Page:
1.5" diameter and about 25" long.  I used schedule 80 electrical conduit
because I had it, but you could probably get away with schedule 40.
It is probably important to have a fairly thick wall because it recieves
a fair amount of torque, and there is a slot down the length of the pipe,
which significantly reduces the rigidity of the pipe.

This piece of pipe must have one side sawn through.  I used a table
saw and put an off center groove down the length of the pipe.  
Note the gap in the circle drawing below.  This slot is about 1/8"
wide (one sawblade width).  

                       ooM"         |       """oo
                    oM"             |           ""oo
                  o""               |              "Mo
                oM"                 |                 Mo
               M"                   |                  "o
              M                     |                   "M
             M                      |                    "M
            M"                      |                     "o
           oM                       |                      M
           M                        |                      "o
           M                        |CL                     M
           M                        |                       M
           M                        |                      o"
            M                       |                      M
            Mo                      |                     o"
             M                      |                    oM
              Mo                    |                   o"
               Mo                   |
                "oo                 |
                  "Mo               |
                     Moo            |            o
                       """oo        |       ooM""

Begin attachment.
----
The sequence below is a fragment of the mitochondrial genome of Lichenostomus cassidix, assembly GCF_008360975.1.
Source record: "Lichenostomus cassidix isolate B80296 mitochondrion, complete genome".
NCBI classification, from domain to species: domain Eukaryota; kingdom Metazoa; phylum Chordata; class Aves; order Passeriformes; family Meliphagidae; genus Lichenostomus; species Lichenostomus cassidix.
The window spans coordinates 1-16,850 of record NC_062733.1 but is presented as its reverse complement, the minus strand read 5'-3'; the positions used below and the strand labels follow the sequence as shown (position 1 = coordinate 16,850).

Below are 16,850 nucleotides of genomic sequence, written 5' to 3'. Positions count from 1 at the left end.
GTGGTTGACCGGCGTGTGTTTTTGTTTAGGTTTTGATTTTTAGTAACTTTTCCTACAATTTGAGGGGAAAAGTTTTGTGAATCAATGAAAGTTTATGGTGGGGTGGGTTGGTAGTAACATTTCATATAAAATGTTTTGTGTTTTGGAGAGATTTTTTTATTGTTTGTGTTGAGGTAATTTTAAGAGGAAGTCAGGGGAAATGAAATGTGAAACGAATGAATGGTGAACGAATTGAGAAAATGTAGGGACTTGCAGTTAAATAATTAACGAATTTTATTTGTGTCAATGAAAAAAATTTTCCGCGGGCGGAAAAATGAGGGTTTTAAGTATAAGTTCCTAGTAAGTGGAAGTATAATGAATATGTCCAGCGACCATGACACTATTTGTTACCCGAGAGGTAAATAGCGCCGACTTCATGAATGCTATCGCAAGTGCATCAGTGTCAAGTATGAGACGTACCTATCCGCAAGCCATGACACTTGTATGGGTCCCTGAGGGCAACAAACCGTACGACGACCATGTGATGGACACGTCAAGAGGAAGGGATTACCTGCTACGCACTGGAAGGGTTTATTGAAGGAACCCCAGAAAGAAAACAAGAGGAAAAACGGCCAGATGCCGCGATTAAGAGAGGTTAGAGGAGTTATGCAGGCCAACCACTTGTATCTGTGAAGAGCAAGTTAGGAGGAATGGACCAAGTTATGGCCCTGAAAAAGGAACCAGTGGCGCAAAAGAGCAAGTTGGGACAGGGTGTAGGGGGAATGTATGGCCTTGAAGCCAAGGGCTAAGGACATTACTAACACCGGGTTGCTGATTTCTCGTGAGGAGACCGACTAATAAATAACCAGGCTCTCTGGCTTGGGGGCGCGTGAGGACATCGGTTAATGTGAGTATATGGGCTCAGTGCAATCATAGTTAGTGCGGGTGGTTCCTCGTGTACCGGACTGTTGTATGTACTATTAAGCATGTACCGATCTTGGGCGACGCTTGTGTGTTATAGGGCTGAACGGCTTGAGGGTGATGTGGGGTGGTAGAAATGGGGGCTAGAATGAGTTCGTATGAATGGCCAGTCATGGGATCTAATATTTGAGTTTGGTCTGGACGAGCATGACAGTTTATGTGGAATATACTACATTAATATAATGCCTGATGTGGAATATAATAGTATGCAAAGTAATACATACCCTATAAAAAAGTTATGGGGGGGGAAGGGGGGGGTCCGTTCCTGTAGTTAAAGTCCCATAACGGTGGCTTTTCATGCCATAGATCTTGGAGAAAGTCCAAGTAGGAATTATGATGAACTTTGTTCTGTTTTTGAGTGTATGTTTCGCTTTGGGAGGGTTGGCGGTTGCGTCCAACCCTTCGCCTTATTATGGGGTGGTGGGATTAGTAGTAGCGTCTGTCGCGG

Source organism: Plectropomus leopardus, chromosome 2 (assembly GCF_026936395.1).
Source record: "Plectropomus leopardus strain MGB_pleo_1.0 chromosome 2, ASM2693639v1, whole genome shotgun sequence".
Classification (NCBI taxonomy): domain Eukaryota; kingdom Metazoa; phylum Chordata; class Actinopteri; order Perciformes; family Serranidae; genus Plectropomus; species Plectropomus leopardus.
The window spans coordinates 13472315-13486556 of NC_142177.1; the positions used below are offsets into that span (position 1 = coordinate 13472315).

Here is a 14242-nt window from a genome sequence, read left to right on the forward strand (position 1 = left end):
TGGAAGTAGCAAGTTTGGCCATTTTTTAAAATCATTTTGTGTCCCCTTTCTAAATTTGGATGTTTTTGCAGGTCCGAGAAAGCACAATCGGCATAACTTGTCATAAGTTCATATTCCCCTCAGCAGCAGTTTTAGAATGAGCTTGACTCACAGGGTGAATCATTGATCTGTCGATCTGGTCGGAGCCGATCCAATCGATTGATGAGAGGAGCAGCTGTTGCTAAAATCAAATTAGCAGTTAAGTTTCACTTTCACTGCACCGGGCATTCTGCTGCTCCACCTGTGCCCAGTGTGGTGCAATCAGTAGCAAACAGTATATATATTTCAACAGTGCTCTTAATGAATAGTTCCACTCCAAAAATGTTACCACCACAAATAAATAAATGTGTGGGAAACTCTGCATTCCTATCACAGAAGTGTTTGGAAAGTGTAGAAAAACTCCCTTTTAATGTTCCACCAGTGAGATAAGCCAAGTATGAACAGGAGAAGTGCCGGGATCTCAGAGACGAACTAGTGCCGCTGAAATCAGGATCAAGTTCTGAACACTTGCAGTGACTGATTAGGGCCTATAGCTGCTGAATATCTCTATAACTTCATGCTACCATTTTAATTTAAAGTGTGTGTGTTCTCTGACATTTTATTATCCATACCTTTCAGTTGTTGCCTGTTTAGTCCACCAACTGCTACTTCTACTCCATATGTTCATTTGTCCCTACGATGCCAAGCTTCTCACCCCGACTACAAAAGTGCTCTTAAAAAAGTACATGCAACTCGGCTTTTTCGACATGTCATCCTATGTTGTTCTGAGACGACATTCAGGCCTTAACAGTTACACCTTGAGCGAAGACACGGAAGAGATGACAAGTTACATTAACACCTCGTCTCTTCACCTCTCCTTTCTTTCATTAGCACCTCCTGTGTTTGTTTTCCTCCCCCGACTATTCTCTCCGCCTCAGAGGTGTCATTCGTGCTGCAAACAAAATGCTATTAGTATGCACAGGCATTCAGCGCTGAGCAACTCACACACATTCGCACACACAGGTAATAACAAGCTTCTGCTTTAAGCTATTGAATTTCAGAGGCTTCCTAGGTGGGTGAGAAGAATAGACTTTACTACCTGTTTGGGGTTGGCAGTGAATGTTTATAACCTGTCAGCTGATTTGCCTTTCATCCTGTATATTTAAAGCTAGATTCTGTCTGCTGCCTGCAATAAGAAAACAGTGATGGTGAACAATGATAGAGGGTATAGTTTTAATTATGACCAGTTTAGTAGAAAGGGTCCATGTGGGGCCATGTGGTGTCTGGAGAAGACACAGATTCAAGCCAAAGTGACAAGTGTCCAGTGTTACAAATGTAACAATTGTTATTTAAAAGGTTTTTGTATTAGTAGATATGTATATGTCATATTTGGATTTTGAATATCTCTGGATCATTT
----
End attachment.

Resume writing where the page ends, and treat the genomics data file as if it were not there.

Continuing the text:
End view of pipe. CL is the center line(s)

Lay out your capacitor sandwich and feed one end of it into the
slot.  With the picture above, you'd feed it in from the right.  Put
some hose clamps on the pipe on either side of the sandwich and
tighten them up.  This grips the sandwich tight enough to wind up
the cap.  

Roll up the capacitor loosely, using a modest amount of strength.
You should end up with a bundle about 1' to 1.5' across, which is
quite easy to achieve.

Now I have a lathe, so I chucked up one end of the pipe, and put the
other end in the tail stock, but I didn't even really use the power.
I had the lathe on the lowest speed (20 rpm setting) so it wouldn't
turn backwards very easily.  I had rubber gloves on for gripping,
and proceeded to tighten the bundle up by turning the outside of it.
As I tightened the thing up a little, I would tighten the zip ties
that hold the whole bundle together when the tension is off.  I just
kept tightening until the following criteria were met.  It must be
smaller than 6" so that it will fit in the pipe, and the leads
should be in the correct position relative to each other.

I believe that all one really needs is some method of holding the
pipe securely.  A vise on one end, and some sort of support on the
other should work beautifully (a helper would probably be adequate).

Hope that helps people make better and easier rolled caps.  I'm
really pleased with the results.

 Chip Atkinson 
 http://www.pupman-dot-com and http://bhs.broo.k12.wv.us/homepage/chip/info.htm
 --- If I can't fix it, I can fix it so it can't be fixed --